We are given this life to learn about ourselves. So much of it depends on our perception of who we are. Lift the veil of illusion, and embrace yourself. Work with what you already have to achieve the life you want. All the answers are already within you.

Big thanks to my friends on Google+ who have contributed to this post with their own answers, including: “From a Buddhist perspective, suffering is the result of karma”, and “So that we know who actually cares about us”. 

Live well. Vlad

4 Responses to why does god allow suffering?

  1. Patri February 9, 2012 at 5:06 pm #

    Well, I believe that God/Higher Power cannot choose to regarding suffering or anything else for that matter. The moment there is choice, there is judgement and the realm of the Absolute is Perfect, (there’s no judgement, which belongs to the realm of Perception which is Ego based).

    Also, the moment there is a choice, something/someone else has been “not chosen”. God simply cannot do that for obvious reasons.

    There is one third, very important issue. As human beings we can only deal with what our awareness is “aware” of. Denial can actually mean “to not be aware of”, so we might suffer from certain defects we don’t even notice we have; personality traits that make us feel pain. Now, if we are willing, awareness has a great attribute on offer, and that is to open and grow like a never-ending blossoming flower. Every time awareness tells us of something we’ve spotted in ourselves, we can proceed to the healing process. God cannot remove any suffering we’re not aware of – we need to spot it first. That is part of the “free-will” deal.

    Add Karma to all of this and you get a potent cocktail you can’t escape from and with which, as you can clearly see, God doesn’t really interfere. : )

    • Vlad February 10, 2012 at 3:08 am #

      Hi Patri,

      Thank you very much for visiting my blog and for your excellent addition to the post. You brought up great points that really expanded on the subject.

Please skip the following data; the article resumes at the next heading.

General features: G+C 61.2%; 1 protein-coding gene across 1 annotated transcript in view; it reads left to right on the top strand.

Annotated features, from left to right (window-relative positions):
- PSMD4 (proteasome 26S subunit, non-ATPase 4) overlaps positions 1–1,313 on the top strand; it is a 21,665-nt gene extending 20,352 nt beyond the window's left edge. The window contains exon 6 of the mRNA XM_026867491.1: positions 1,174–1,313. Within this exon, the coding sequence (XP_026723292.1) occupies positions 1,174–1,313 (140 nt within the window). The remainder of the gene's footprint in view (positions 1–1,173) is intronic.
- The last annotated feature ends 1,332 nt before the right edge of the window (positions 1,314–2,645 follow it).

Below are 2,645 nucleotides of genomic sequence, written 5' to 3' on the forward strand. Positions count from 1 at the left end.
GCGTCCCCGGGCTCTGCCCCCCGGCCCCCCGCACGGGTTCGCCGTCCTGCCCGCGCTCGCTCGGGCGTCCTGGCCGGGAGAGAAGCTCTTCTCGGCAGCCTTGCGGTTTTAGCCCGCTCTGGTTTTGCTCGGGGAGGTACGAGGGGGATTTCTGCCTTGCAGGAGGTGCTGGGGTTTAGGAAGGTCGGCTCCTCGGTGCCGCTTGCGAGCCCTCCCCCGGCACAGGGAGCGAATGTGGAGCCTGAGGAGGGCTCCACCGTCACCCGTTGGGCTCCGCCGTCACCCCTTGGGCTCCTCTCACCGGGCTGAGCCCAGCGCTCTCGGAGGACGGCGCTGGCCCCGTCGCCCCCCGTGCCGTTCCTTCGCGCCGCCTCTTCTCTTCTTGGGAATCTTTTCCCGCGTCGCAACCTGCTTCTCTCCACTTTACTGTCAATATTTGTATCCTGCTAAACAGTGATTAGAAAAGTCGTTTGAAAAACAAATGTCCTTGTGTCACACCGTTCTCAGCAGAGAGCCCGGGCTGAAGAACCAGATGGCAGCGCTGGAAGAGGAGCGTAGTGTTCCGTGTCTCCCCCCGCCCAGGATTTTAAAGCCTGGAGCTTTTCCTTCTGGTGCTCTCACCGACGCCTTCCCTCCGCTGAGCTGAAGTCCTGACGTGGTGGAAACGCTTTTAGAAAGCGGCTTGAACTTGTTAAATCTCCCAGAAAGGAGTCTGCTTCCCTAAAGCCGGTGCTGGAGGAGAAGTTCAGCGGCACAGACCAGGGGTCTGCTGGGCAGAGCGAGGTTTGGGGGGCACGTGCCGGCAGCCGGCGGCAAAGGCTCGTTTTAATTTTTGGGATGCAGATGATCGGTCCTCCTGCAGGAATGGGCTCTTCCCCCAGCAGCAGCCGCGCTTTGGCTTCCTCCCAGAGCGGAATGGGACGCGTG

I very much enjoy reading the material you publish on your site. It’s a source of inspiration to many people including myself.

      Best to you! Vlad

  2. Noch Noch | be me. be natural. February 10, 2012 at 7:28 am #

    i used to ask that question a lot too. esp as I have a christian upbringing. i’m still working on my spirituality to see what i actually believe in. who knows. it’s too deep a question for me, but i think perhaps there is a lesson in the “suffering” we have to learn. And we cant learn it except through the suffering. or perhaps God has given us ample chances to learn and yet we stubbornly refuse to, or don’t notice the opportunity to learn and commit the same mistakes, and God decided to give us one big blow to get our attention….?

    Noch Noch

    • Vlad February 10, 2012 at 10:56 pm #

      Hi Noch,
      I agree with the point you make, and to parafrase the Buddhist quote: “suffering leads to enlightenment”. I’m not sure if there are any people who live totally care-free lives, but I haven’t met any yet. :-)

      I see this life as a learning process where the lessons are experienced and (hopefully) understood. These experiences of even painful events lead us to the understanding of the higher truth. Hopefully, we can apply this understanding to simplify our existence in this lifetime and… beyond!

      Take care! Vlad